Here are five things to include in your team’s PDPs:

Spend some time considering your analysts’ progress over the last 6 or 12 months (depending on the frequency of your reviews). What have they achieved, which projects were a stand out success?

Not only will this help you get a sense of what’s going well for your team and any areas that you can help them develop, it will also help you to recognise the strengths and weaknesses in their collective skillset.

By getting an idea of what your staff members’ strengths are, you’ll be able to identify future activities where they can add value. And by recognising their weaknesses, you can start getting them involved in work that allows them to develop any gaps in their knowledge.

This is a good way to check your workers soft skills and non-technical behaviour. Do your team members reflect your company’s high level values? With this, do they communicate well, do they help other team members without being asked, do they work proactively with stakeholders? If there are gaps, consider offering workshops and other soft skills courses to support them.

Start setting realistic goals. These goals can be anything from short to long-term, big or small. Decide what goals you’d like your staff to aim towards in the next 6 or 12 months, and make a plan that is specific, measurable, attainable, realistic and time-sensitive.

A PDP shouldn’t be a one-way communication. Get feedback from your staff on what they think they’ve achieved, where there are gaps and where they feel they need additional support. This feedback is valuable across all the above areas of the PDP.

Want more ideas for your team’s PDPs? Read our blog, making sure your PDPs are bringing out the best in your team 

5. The importance of soft skills in team development

As we’ve mentioned, raising your workers’ profiles in the business takes more than excellent data insights. It requires a set of soft skills that give your team the confidence to communicate and consult on these insights more effectively.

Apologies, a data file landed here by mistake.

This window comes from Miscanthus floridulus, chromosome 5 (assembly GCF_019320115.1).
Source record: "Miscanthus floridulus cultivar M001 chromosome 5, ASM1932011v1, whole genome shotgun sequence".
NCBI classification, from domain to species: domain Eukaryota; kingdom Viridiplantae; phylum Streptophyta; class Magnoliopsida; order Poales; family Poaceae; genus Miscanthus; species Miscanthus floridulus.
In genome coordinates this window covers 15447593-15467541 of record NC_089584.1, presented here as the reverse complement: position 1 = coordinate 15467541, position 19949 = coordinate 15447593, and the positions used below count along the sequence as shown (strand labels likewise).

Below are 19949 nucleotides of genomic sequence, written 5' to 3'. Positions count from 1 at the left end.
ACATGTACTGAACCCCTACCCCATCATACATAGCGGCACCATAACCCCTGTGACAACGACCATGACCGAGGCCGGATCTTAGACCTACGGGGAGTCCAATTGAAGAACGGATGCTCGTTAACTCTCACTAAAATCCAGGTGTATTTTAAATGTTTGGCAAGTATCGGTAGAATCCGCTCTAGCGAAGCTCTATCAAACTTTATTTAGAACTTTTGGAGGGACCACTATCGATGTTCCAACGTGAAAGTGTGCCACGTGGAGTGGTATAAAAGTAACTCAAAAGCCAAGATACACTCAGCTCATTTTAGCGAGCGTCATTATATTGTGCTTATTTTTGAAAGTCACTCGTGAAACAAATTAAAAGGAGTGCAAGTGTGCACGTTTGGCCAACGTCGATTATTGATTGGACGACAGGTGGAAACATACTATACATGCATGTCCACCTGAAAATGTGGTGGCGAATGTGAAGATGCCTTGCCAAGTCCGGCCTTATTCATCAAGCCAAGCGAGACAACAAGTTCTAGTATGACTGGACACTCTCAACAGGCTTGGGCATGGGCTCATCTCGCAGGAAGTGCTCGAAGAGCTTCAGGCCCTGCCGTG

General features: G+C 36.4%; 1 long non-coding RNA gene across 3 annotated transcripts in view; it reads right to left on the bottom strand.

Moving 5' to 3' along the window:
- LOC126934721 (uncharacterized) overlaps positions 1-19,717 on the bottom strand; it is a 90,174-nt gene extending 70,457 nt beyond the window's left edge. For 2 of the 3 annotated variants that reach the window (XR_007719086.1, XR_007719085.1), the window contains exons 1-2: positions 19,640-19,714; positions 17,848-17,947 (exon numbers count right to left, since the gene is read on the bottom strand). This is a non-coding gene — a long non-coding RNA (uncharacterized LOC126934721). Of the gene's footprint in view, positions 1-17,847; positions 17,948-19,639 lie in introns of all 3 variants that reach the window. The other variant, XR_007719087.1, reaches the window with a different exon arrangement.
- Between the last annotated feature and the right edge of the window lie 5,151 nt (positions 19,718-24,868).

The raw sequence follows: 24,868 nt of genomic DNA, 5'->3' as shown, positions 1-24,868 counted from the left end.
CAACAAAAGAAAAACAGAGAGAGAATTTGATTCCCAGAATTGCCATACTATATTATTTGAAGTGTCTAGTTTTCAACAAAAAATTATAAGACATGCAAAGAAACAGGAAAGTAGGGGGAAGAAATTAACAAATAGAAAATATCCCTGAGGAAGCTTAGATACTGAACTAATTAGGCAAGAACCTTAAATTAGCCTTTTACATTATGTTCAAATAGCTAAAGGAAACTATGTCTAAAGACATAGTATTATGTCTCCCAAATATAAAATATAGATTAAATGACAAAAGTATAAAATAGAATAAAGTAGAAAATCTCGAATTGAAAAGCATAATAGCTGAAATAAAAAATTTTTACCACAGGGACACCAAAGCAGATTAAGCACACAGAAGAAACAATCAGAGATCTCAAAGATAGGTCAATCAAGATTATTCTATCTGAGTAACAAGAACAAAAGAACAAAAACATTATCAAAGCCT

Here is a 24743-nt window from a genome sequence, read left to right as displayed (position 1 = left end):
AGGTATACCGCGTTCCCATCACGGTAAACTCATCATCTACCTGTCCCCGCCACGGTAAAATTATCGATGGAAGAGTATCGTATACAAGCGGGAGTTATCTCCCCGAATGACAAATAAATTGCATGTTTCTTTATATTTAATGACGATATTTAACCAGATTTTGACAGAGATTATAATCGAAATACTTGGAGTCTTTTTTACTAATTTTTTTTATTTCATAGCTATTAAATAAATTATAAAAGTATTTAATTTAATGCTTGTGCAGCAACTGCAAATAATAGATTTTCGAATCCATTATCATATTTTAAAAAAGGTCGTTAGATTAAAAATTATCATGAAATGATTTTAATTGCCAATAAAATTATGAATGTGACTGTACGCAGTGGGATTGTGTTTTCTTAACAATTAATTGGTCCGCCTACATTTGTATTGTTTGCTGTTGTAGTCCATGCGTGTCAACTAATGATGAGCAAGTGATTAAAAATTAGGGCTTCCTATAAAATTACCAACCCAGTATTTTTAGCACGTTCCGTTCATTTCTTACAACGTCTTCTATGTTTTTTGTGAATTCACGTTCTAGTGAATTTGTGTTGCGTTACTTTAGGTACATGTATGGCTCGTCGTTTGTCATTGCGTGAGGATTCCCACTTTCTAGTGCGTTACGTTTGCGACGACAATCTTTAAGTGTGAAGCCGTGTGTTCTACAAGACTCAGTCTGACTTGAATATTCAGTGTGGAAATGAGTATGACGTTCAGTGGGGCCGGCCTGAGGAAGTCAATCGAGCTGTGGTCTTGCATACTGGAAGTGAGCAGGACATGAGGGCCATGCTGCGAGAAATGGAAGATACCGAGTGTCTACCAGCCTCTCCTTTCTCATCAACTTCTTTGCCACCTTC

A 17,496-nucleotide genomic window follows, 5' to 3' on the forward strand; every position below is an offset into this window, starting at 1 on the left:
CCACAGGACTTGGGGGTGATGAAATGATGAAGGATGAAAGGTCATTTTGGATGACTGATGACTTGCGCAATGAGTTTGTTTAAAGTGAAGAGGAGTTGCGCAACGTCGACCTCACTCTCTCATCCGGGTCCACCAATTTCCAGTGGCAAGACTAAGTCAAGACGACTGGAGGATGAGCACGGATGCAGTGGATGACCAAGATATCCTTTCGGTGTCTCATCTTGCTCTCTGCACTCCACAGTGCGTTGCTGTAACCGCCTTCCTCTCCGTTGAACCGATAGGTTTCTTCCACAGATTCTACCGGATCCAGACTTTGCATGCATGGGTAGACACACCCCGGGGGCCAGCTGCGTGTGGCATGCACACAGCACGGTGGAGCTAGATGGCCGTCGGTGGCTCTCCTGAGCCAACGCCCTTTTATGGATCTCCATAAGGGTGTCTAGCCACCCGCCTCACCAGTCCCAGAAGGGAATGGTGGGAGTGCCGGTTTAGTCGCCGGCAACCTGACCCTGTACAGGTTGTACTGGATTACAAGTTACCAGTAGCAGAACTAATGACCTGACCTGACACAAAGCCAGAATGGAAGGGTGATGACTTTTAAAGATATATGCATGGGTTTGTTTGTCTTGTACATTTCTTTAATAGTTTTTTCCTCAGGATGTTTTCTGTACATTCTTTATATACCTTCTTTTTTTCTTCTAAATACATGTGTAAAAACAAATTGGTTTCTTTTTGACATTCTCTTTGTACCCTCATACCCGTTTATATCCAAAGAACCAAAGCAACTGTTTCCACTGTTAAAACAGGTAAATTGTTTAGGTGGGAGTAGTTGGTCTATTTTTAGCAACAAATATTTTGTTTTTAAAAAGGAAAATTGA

These essential skills can set your workers up for opportunities further down the line, and help them develop their careers. Here’s why:


Today, being good at a job isn’t the only condition for getting ahead. If key business influencers or stakeholders aren’t aware of your team members, it’s likely they will miss out on opportunities to improve their skills and take on more interesting projects.

So, do your team members need additional (soft) skills to supplement their technical knowledge? The answer is almost always yes.

First, answer this: can you distill what your team does in one or two short sentences? Is it more than ‘data analysis’? If not, you may want to rethink how you frame your team’s output so that it lines up with your business’ overall objectives. This may require additional communication skills to help your team develop their sense of purpose.

Sharing achievement

This may not always come naturally to your analysts, or even to you, but it’s incredibly important to market your successes to the rest of the business.

Again, proactive sharing of information and presenting insights to the wider business may not be within your team’s comfort zone. Consider ways to get them out from behind their desks and presenting their hard work to the rest of your company.

Watch our video to find out:

Overall, such soft skill courses give your team the confidence to go beyond spreadsheets. They ensure your team’s profile is presented more accurately, and your managerial position is elevated in the process.

It’s essential that your team recognises the importance of key relationships within the business, and can identify the most valuable stakeholders. Managing these relationships effectively will hold as much weight as their complex data outputs.

To help your team develop these soft skills, Demarq Academy runs a series of soft skills training workshops aimed specifically at data analysts. These workshops provide a set of communication and planning standards that will naturally build trust and credibility with stakeholders and customers, helping your analysts foster valuable business relationships.

Get the full story on the importance of non-technical development in our blog, are you raising your team’s profile with soft skills?